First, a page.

WONDER TALES

SIX FRENCH STORIES OF ENCHANTMENT

Wonder Tales ($22.00; Oct. 1996; 256 pp.; 0-374-29281-7): A lavishly entertaining collection of French fairy tales, dating from the 17th century and including both racy revisions of traditional folk materials and excerpts from long-forgotten romans and romances. British editor and writer Warner (From the Beast to the Blonde, 1995, etc.), whose credentials as a scholar in this field are unimpeachable, offers an amusing and instructive Introduction that's as much fun as the volume's choicer inclusions: ``The Great Green Worm,'' a raffish tale of metamorphosis by Marie-Catherine D'Aulnoy, and ``Starlight'' and ``Bearskin,'' two lithe and witty fictions ``attributed to'' the once-notorious demimondaine Henriette-Julie de Murat (whose biography one hopes Warner is already at work on).

Pub Date: Oct. 1, 1996

ISBN: 0-374-29281-7

Page Count: 256

Publisher: Farrar, Straus and Giroux

Review Posted Online: May 20, 2010

Kirkus Reviews Issue: Sept. 1, 1996

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Stricter than, say, Bergen Evans or W3 ("disinterested" means impartial — period), Strunk is in the last analysis...

THE ELEMENTS OF STYLE

50TH ANNIVERSARY EDITION

Privately published by Strunk of Cornell in 1918 and revised by his student E. B. White in 1959, that "little book" is back again with more White updatings.

Stricter than, say, Bergen Evans or W3 ("disinterested" means impartial — period), Strunk is in the last analysis (whoops — "A bankrupt expression") a unique guide (which means "without like or equal").

Pub Date: May 15, 1972

ISBN: 0205632645

Page Count: 105

Publisher: Macmillan

Review Posted Online: Oct. 28, 2011

Kirkus Reviews Issue: May 1, 1972

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MARTIN LUTHER KING, JR. AND THE MARCH ON WASHINGTON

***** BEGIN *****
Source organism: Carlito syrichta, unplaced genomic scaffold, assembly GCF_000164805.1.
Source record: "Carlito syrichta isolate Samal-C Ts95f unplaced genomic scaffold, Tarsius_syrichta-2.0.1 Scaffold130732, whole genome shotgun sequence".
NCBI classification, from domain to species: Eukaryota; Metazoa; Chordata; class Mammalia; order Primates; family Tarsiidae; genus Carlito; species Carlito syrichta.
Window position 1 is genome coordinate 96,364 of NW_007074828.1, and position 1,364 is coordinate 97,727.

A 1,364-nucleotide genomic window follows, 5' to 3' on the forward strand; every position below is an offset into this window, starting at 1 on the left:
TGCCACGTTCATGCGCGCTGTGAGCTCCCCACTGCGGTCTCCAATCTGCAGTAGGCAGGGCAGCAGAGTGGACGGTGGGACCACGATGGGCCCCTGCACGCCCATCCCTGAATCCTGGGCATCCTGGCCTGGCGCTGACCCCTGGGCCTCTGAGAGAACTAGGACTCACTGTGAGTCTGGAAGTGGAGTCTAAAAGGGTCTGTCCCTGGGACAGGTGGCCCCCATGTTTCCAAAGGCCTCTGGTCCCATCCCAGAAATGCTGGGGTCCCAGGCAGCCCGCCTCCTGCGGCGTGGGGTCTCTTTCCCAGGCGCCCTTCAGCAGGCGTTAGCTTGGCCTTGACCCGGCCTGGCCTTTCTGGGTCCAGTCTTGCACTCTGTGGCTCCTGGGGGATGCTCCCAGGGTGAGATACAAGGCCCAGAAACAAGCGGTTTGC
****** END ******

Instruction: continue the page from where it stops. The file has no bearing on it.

This early reader is an excellent introduction to the March on Washington in 1963 and the important role in the march played by Martin Luther King Jr. Ruffin gives the book a good, dramatic start: “August 28, 1963. It is a hot summer day in Washington, D.C. More than 250,00 people are pouring into the city.” They have come to protest the treatment of African-Americans here in the US. With stirring original artwork mixed with photographs of the events (and the segregationist policies in the South, such as separate drinking fountains and entrances to public buildings), Ruffin writes of how an end to slavery didn’t mark true equality and that these rights had to be fought for—through marches and sit-ins and words, particularly those of Dr. King, and particularly on that fateful day in Washington. Within a year the Civil Rights Act of 1964 had been passed: “It does not change everything. But it is a beginning.” Lots of visual cues will help new readers through the fairly simple text, but it is the power of the story that will keep them turning the pages. (Easy reader. 6-8)

Pub Date: Jan. 1, 2001

ISBN: 0-448-42421-5

Page Count: 48

Publisher: Grosset & Dunlap

Review Posted Online: May 20, 2010

Kirkus Reviews Issue: Dec. 1, 2000

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